Catering businesses are often required to carry liability insurance. It is also recommended to carry general liability insurance.
General liability insurance covers the costs associated with injuries caused by the catering business. It covers the costs associated with someone getting injured at a catering event.
If you own catering business, you should consider purchasing both types of insurance. This will ensure that your business has adequate coverage in case something goes wrong.
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What does it cover?
Insurance for catering business can be purchased as an endorsement on your current auto policy or through another insurer like Insuranks Insurance Company. The cost depends upon how much coverage you need and what type of vehicle you drive.
The most typical type of liability insurance is called “commercial” which protects against claims made by third parties who have been harmed while using your services. If you provide food service, this could include customers, vendors, employees, contractors, etc.
The second kind of liability insurance is known as “personal injury” insurance. Personal injury insurance protects people from being hurt when they come into contact with your products or services.
How do I get started?
Contact your local agent today! We offer free quotes online so there’s no reason not to start shopping around now.
You’ll find our agents easy to work with and we’re here to help answer any questions you may have about insuring your catering business.
Business owners know that having good customer relations is important to their success. But many don’t realize just how difficult it can be to maintain those relationships once they’ve established them.
In fact, according American Customer Satisfaction Index, only two out of every 10 companies actually achieve high levels of satisfaction among their clients. That means 90 percent of all small-businesses fail miserably when it comes to keeping happy customers. And yet, these same businesses spend millions each year trying to improve their client retention rates.
So why aren’t more businesses succeeding?
How much is liability insurance for food?
It really doesn’t matter whether you serve hot dogs or filet mignon; the bottom line is that you must insure yourself against potential liabilities. In other words, you want to ensure that if anything were to happen to your guests, you’d still be able to pay off the damages.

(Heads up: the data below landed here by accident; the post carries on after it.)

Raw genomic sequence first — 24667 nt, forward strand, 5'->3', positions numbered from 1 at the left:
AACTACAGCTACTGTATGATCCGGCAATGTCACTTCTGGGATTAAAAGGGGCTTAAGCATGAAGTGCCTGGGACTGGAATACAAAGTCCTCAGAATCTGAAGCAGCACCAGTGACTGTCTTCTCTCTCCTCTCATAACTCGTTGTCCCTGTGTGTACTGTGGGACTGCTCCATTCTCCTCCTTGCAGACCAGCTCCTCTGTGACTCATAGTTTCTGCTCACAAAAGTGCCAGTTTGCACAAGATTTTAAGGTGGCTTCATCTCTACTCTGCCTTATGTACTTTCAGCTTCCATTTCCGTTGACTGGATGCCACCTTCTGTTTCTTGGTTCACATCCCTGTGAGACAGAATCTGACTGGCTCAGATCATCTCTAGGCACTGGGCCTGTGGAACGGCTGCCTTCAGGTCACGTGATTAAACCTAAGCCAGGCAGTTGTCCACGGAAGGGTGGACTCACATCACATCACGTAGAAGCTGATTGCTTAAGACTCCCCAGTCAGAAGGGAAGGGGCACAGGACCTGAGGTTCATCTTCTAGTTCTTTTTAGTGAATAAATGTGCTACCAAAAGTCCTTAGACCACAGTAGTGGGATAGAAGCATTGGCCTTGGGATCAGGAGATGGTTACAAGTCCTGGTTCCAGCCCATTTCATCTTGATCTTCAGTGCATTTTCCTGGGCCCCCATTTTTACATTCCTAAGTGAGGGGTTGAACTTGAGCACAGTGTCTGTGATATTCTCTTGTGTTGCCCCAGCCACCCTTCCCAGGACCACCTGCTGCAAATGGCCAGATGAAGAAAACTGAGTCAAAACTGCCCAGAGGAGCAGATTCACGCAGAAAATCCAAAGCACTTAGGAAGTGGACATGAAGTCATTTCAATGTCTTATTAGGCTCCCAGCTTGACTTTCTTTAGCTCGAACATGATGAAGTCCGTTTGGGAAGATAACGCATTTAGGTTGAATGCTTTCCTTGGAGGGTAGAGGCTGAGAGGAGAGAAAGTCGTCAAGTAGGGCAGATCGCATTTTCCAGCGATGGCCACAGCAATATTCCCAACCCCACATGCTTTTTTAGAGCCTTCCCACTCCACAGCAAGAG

This is where liability insurance comes in handy. When you purchase commercial liability insurance, you’re essentially buying peace of mind. The insurance company will take care of paying off any lawsuits filed against you.
Catering insurance for a day
Catering insurance covers everything from lost profits due to theft or damage to equipment to employee injuries. It also includes medical expenses incurred during accidents involving your staff members.
You might think that since you already carry general liability insurance, you won’t need additional coverage. However, even though you are covered under your homeowner’s policy, you still need to add extra liability insurance because:
Reasons for getting extra liability insurance
1) Liability insurance isn’t always enough. Even if you have a full auto insurance, you should consider adding umbrella policies to cover things like property damage caused by an accident.
2) The cost of liability insurance varies depending on what type of business you run. Some types of businesses require higher premiums than others.
This is especially true if you own multiple locations or employ large numbers of workers.
3) Most states require certain minimum amounts of liability insurance. If you fail to meet this requirement, you could face fines.
4) Many homeowners’ policies exclude some forms of liability coverage. Make sure yours does, too, before purchasing another policy.
5) A lot goes into running a successful restaurant. From hiring employees to maintaining inventory, there are plenty of ways that something can go wrong. You’ll never catch everything, but you can minimize risks as best you can with proper planning and preparation.
6) There are different kinds of liability insurance available. For example, you may choose between “occurrence” versus “claims made” policies. An occurrence policy pays claims regardless of when they occur. On the other hand, a claim-made policy requires that a lawsuit be filed within a specified period after the incident occurs.
7) Finally, don’t forget about deductibles! These fees paid upfront reduces the amount of money you owe once a claim has been settled. They vary based on how many people work at your establishment and how big your budget is. But no matter what kind of deductible you decide upon, you shouldn’t skimp on your liability insurance.
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